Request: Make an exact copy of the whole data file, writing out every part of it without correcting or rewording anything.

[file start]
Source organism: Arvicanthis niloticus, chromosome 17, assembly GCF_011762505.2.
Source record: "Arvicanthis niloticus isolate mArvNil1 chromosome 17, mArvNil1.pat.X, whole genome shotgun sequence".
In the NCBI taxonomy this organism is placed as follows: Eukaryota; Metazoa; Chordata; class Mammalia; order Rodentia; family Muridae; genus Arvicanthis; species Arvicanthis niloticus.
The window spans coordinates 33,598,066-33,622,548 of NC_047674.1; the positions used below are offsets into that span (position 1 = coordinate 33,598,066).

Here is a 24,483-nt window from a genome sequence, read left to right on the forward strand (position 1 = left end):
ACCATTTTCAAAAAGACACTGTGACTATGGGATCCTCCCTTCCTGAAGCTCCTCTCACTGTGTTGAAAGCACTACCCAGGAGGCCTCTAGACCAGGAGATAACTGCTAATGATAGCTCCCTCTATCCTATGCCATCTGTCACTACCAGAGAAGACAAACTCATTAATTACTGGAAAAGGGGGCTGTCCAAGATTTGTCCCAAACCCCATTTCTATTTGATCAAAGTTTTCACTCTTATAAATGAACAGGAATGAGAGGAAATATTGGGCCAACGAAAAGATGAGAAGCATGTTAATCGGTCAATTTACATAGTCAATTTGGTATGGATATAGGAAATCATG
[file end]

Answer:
Source organism: Arvicanthis niloticus, chromosome 17, assembly GCF_011762505.2.
Source record: "Arvicanthis niloticus isolate mArvNil1 chromosome 17, mArvNil1.pat.X, whole genome shotgun sequence".
In the NCBI taxonomy this organism is placed as follows: Eukaryota; Metazoa; Chordata; class Mammalia; order Rodentia; family Muridae; genus Arvicanthis; species Arvicanthis niloticus.
The window spans coordinates 33,598,066-33,622,548 of NC_047674.1; the positions used below are offsets into that span (position 1 = coordinate 33,598,066).

Here is a 24,483-nt window from a genome sequence, read left to right on the forward strand (position 1 = left end):
ACCATTTTCAAAAAGACACTGTGACTATGGGATCCTCCCTTCCTGAAGCTCCTCTCACTGTGTTGAAAGCACTACCCAGGAGGCCTCTAGACCAGGAGATAACTGCTAATGATAGCTCCCTCTATCCTATGCCATCTGTCACTACCAGAGAAGACAAACTCATTAATTACTGGAAAAGGGGGCTGTCCAAGATTTGTCCCAAACCCCATTTCTATTTGATCAAAGTTTTCACTCTTATAAATGAACAGGAATGAGAGGAAATATTGGGCCAACGAAAAGATGAGAAGCATGTTAATCGGTCAATTTACATAGTCAATTTGGTATGGATATAGGAAATCATG